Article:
At the heart of every successful company lies a winning sales division. A key factor of their success is the structure of the team itself, which has to match the organisation’s unique profile and goals.
Is your current sales team structure helping you do your best work and hit those goals?
We’ve put together a few pros and cons relating to some of the more common structures, and a few additional tips, to help you ensure you and your team are doing what’s best for business.
The three successful sales structures you absolutely need to know about
1. The pod — “Two minds are better than one
The pod structure is team-focused, but instead of relying on individual performance like an assembly line model, you have a whole team looking after your customer throughout their journey with your company. Each “team” or “pod” is forged from members who play different roles. For example, a typical pod could include 3x Sales Development Reps; 2x Account Executives, and 1x Customer Success Representative.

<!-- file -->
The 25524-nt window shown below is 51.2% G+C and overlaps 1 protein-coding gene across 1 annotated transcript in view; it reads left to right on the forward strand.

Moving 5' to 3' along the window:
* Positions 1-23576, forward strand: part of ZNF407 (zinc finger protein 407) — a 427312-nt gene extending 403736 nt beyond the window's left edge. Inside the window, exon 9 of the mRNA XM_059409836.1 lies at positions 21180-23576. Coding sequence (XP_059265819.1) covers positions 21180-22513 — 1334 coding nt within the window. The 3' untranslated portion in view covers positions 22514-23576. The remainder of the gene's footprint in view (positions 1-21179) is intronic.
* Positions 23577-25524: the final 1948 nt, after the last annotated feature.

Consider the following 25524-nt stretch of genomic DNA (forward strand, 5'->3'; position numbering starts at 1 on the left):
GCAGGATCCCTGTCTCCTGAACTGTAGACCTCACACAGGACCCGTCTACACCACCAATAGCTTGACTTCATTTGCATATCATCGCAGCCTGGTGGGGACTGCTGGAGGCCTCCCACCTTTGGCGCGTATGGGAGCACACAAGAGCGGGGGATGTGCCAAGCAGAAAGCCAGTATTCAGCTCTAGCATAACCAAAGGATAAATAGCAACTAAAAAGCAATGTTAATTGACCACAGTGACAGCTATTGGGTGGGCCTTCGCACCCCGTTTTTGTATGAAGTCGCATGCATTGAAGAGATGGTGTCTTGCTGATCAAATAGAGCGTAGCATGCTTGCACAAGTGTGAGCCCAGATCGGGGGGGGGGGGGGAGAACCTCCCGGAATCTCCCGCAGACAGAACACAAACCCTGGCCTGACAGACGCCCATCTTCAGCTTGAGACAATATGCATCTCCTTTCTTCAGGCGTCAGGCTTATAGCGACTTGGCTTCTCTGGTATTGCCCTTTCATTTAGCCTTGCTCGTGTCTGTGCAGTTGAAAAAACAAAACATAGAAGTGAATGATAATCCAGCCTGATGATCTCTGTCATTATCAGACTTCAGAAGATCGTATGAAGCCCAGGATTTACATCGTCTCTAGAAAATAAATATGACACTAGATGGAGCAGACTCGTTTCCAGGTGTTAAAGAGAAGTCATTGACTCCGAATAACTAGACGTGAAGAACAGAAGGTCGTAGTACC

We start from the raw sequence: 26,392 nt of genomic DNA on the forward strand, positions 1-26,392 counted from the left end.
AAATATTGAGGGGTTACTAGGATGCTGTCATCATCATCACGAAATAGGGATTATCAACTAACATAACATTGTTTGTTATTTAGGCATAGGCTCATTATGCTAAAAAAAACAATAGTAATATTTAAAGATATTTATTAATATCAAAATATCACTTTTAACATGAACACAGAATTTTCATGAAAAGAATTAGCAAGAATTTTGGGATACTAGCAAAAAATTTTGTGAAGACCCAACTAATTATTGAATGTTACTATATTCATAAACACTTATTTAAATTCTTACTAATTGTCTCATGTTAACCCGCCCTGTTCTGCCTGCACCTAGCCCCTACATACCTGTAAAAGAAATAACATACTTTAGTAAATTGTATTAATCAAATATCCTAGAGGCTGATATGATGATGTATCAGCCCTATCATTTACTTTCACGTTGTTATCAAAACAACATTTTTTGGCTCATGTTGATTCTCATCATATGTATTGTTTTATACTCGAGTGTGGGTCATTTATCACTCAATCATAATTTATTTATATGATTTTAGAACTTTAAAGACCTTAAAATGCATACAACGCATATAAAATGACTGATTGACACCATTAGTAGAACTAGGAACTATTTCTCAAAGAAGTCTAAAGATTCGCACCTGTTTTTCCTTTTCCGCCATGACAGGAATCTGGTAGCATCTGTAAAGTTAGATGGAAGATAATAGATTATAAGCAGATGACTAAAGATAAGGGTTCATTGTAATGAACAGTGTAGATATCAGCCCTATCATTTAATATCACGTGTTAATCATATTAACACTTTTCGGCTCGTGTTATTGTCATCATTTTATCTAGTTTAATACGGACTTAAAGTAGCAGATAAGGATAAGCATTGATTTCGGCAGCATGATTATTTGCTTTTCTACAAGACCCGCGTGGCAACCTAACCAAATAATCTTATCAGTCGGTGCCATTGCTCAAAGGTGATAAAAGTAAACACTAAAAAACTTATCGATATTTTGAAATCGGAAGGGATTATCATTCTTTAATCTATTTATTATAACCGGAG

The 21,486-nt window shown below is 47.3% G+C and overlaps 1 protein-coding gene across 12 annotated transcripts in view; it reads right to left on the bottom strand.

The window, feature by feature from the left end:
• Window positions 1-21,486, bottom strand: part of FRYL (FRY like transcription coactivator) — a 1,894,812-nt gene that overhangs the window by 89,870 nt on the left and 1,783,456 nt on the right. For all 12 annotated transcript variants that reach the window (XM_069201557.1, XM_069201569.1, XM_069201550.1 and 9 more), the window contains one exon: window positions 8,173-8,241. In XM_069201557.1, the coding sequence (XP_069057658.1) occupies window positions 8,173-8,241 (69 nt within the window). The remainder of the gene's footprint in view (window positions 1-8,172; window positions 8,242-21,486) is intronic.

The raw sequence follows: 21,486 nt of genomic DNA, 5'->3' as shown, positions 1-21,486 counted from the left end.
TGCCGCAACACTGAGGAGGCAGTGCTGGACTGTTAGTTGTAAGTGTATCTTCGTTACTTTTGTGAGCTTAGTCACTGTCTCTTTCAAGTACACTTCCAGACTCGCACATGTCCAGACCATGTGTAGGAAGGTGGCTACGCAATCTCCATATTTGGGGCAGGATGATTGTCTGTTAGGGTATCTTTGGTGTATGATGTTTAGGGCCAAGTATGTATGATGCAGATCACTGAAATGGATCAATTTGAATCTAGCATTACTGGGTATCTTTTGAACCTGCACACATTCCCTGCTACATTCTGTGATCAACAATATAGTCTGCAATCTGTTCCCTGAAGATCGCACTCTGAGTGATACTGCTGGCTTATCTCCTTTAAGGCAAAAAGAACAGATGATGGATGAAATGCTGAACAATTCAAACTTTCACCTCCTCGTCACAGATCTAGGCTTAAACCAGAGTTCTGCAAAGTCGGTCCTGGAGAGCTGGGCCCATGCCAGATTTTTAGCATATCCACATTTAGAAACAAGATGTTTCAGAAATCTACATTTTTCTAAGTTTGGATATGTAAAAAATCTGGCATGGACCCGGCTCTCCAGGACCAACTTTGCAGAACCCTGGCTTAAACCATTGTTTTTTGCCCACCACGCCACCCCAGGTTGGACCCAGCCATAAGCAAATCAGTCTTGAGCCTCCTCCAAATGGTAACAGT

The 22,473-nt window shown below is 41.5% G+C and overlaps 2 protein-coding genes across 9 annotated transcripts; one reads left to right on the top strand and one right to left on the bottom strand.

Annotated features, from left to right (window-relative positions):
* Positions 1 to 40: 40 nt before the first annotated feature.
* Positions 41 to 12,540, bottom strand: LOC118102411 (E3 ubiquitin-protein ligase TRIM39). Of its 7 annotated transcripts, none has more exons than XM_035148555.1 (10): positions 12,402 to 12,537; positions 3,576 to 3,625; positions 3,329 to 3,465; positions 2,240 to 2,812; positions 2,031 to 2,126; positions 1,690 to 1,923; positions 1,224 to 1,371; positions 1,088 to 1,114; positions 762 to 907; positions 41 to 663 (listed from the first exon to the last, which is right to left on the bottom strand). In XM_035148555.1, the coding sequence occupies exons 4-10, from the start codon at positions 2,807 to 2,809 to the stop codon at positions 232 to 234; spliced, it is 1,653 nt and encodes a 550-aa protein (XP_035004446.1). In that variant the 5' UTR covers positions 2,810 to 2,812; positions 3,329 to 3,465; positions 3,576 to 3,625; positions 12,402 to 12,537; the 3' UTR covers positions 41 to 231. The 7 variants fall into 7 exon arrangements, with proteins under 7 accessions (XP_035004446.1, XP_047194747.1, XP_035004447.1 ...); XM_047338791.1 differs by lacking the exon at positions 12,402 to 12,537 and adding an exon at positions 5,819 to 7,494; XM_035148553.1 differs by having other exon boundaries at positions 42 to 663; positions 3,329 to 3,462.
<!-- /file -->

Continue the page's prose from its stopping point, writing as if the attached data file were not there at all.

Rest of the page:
This structure is my personal favourite, as customer-centricity is at its core. Using the pod structure ensures reliability and creativity from tapping into multiple minds on any single customer journey.
Your team relies on each other, which makes the entire customer journey the goal, with individual performance coming in a close second.
Individual pressure is understood within the pods, so there is a high level of internal empathy which creates less friction within the team and better communication both internally and with prospects.
Pods are more flexible, independent, agile, and adaptive than other team structures.
Individual pressure puts you out of your comfort zone (a breeding ground for growth). With the pod structure, there is less individual pressure and competition, which can translate to less opportunity for growth.
The pod environment creates less specialisation, as each member becomes a “jack-of-all-trades”.
The pod’s versatility allows you to implement it in various situations, so when your sales team has matured, you might be looking to dive into new markets and verticals with aggressive and competitive companies. As long as you put systems in place to mitigate its weaknesses, it could be the perfect match for your business.
2. The assembly line — “The reliable powerhouse”
The assembly line is made up of a team that’s broken down by function into four different groups, namely:
The lead generation team
Sales Development Representatives (SDRs)
Account Executives (AEs)
Customer success teams
Typical journey of leads through the Assembly Line. (Source)